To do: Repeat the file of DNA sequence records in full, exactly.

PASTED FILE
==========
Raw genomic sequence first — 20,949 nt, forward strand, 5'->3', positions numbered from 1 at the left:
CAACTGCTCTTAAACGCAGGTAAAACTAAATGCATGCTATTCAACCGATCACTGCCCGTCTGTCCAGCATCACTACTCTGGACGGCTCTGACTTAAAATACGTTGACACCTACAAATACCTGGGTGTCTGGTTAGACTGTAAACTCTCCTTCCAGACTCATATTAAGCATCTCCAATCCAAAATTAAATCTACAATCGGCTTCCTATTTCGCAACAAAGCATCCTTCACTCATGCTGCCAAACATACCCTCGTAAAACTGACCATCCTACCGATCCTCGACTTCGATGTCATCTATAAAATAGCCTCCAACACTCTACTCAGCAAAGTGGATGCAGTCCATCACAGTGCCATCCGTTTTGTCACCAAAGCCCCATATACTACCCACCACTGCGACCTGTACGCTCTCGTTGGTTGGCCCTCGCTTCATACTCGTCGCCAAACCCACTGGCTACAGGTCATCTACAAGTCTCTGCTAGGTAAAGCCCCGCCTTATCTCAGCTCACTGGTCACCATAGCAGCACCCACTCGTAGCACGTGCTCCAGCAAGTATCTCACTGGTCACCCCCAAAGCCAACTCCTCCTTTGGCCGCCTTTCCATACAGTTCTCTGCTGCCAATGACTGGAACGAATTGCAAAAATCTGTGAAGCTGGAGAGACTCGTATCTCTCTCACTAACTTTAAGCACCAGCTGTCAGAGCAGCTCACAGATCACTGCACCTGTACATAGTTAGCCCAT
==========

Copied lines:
Raw genomic sequence first — 20,949 nt, forward strand, 5'->3', positions numbered from 1 at the left:
CAACTGCTCTTAAACGCAGGTAAAACTAAATGCATGCTATTCAACCGATCACTGCCCGTCTGTCCAGCATCACTACTCTGGACGGCTCTGACTTAAAATACGTTGACACCTACAAATACCTGGGTGTCTGGTTAGACTGTAAACTCTCCTTCCAGACTCATATTAAGCATCTCCAATCCAAAATTAAATCTACAATCGGCTTCCTATTTCGCAACAAAGCATCCTTCACTCATGCTGCCAAACATACCCTCGTAAAACTGACCATCCTACCGATCCTCGACTTCGATGTCATCTATAAAATAGCCTCCAACACTCTACTCAGCAAAGTGGATGCAGTCCATCACAGTGCCATCCGTTTTGTCACCAAAGCCCCATATACTACCCACCACTGCGACCTGTACGCTCTCGTTGGTTGGCCCTCGCTTCATACTCGTCGCCAAACCCACTGGCTACAGGTCATCTACAAGTCTCTGCTAGGTAAAGCCCCGCCTTATCTCAGCTCACTGGTCACCATAGCAGCACCCACTCGTAGCACGTGCTCCAGCAAGTATCTCACTGGTCACCCCCAAAGCCAACTCCTCCTTTGGCCGCCTTTCCATACAGTTCTCTGCTGCCAATGACTGGAACGAATTGCAAAAATCTGTGAAGCTGGAGAGACTCGTATCTCTCTCACTAACTTTAAGCACCAGCTGTCAGAGCAGCTCACAGATCACTGCACCTGTACATAGTTAGCCCAT